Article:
Violence: In my opinion? Extreme. Whether it was “tamer” than “Olympus Has Fallen,” I can’t say. But I can say, that the violence in this film is heavy and frequent (by frequent, I mean almost 2 hours of non-stop violence out of the 2 hours and 17 minutes). Some scenes include, as mentioned, the Capitol building being destroyed, Secret Service Agents (pretty much all of them) and terrorists being shot and killed (one terrorist in an almost extreme nature), a Secret Service Agent being shot with a staple gun, people being taken hostage, explosions from Air Force One and three Delta Force helicopters. There are also scenes with dead bodies, and, lastly, there is a scene where Emily is slapped hard in the face by a terrorist.

Profanity: Heavy. I counted 16 instances of G**-D***it, one instance of f**k, eight instances of h*ll, two of b**ch (three in the form of S.O.B.), five instances of a**-hole, eighteen instances of sh*t, one instance of bull-sh*t, five times where Jesus’ name is taken in vain, God’s name is taken in vain by itself two times and in the form of O.M.G. at least three times. Other crude profanity includes s*cks, sc**wed, p*ssed (2x), b*stard, and one instance of pr*ck.

Sex/Nudity: Minor. There is a scene where a snipe is using a thermal imaging device on top of the White House and sees two people having sex in another building. Also, a reference is made to “making it to second base.”


If there is an important idea that I can draw from the film, it is the concept of being ready to stand and do what is necessary, in the face of evil, and even when there’s little preparation. John Cale had to, in the film, go from a low-action Capitol police officer to being one of the only people who could protect the President and save the United States, all with very little warning. However, he did not hesitate to act when it was necessary. In the same manner, we must be prepared to fight for the Lord when we least expect it. In my opinion, this is when it matters the most. The Lord will call us at different times to fight for Him and defend Him, and he promises to defend us.

Final Thoughts

White House Down is a film where familiarity is either considered good or in a sense difficult to swallow. I walked in knowing that “White House Down” would be very similar to “Olympus Has Fallen.” Yet, somehow I have to believe “White House Down” is its own movie, and, in a sense, it is. Still, I don’t recommend “White House Down.” The violence is still extreme, the profanity is heavy and I just can’t warrant a recommendation. Wait for the DVD or better yet, skip it entirely.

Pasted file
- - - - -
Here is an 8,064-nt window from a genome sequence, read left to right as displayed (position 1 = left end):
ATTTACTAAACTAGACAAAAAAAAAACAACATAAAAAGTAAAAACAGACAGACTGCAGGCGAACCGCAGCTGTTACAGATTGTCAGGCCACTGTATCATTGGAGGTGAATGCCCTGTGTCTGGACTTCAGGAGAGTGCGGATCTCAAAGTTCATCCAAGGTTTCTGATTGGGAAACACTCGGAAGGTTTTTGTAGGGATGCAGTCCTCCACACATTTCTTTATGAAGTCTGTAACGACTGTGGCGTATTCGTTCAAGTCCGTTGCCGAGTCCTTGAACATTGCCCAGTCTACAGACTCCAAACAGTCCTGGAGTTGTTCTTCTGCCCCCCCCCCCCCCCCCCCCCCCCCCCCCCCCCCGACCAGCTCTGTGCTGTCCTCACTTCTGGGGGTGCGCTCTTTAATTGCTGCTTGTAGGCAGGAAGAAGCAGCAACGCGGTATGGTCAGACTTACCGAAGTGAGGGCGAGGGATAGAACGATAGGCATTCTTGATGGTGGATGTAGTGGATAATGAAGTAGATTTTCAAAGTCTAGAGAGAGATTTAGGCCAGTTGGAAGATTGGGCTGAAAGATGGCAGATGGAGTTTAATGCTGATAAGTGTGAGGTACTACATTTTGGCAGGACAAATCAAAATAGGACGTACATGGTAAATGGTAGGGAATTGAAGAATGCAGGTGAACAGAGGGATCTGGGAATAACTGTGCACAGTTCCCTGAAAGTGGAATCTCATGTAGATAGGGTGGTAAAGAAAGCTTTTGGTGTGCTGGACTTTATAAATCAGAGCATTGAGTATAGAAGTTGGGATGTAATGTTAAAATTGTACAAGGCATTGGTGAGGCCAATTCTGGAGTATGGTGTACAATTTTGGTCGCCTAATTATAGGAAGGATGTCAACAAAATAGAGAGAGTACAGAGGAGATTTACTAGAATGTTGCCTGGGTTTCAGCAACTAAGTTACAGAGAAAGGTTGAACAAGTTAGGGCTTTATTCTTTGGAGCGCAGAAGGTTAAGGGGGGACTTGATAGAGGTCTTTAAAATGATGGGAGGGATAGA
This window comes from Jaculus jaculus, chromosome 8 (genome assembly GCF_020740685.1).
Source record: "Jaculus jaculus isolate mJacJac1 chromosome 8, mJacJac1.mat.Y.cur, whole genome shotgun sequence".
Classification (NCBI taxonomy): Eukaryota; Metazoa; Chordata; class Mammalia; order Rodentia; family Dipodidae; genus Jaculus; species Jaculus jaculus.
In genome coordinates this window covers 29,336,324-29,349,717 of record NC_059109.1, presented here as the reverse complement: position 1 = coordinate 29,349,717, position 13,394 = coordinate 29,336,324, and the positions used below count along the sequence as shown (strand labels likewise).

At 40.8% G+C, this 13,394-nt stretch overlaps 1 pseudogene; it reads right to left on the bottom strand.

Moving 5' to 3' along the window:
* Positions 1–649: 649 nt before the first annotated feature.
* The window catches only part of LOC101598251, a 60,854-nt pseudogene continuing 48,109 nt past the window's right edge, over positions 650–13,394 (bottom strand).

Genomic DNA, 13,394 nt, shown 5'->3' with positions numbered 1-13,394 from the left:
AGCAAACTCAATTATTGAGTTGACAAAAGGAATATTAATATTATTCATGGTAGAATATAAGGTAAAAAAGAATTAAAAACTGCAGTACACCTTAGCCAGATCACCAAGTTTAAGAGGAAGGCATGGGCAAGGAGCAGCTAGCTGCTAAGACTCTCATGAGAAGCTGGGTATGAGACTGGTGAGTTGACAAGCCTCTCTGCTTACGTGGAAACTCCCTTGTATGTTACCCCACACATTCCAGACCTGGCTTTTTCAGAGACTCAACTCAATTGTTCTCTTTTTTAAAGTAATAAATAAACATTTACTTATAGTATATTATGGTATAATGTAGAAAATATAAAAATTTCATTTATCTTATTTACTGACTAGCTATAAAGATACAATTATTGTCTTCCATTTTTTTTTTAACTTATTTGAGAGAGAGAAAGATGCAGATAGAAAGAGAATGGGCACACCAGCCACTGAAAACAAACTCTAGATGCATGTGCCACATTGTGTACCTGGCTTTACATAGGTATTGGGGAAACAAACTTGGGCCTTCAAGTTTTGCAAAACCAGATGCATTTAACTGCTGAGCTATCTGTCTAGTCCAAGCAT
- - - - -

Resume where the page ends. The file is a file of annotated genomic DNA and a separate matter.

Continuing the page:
Violence: Extreme / Profanity: Heavy / Sex/Nudity: Moderate

See list of Relevant Issues—questions-and-answers.

Viewer CommentsSend your comments
Positive—This is a great movie, but 1st I want to say the official review above has an error, they state, “There is a scene where a snipe is using a thermal imaging device on top of the White House and sees two people having sex in another building” This is not an accurate statement. The sniper sees one person on top of another person with the thermal imaging device. Because there is ONLY thermal imagery, you do not see any details, and can only guess what these 2 people are doing.

While there was violence in the film and lots of violent action. I noticed they tended to take the camera away for the end of the violent acts, leaving imagination of the deaths. I noticed they did this more than once. I thought it was a nice touch to make it more family friendly. However, I thought they had the President swear/curse to much. They tried to make him a role model of being a good politician, yet he cursed. I know everyone has heard why can’t they just clean up movies more. Because they don’t have God in their lives and that just isn’t gonna happen. So here’s one movie with a reasonable amount of morality, and no nudity, for families to enjoy.
My Ratings: Moral rating: Better than Average / Moviemaking quality: 4½
—Doma, age 40 (USA)
Positive—I recommend this movie to the whole family, except to 13 years old and below. I thought this movie is bad, because of the reviews I read here, but me and my family pursued on watching this film because we love Channing Tatum. Most of his films we saw are family friendly. I’ll state the good and the bad thing about this movie. The good thing is that, the stars are huge, there’s little cute comedy, filled with breathtaking action scenes, and it’s about patriotism, and love of the family.

The bad thing is that there is an image that somehow shows a man and a woman on the bed, but it was really not that obvious and not important at all, maybe 0.001% of the film showed that part but it is not considered nudity for me. Then most of these guys use bad words, but what can we do about it, this is not a Christian film.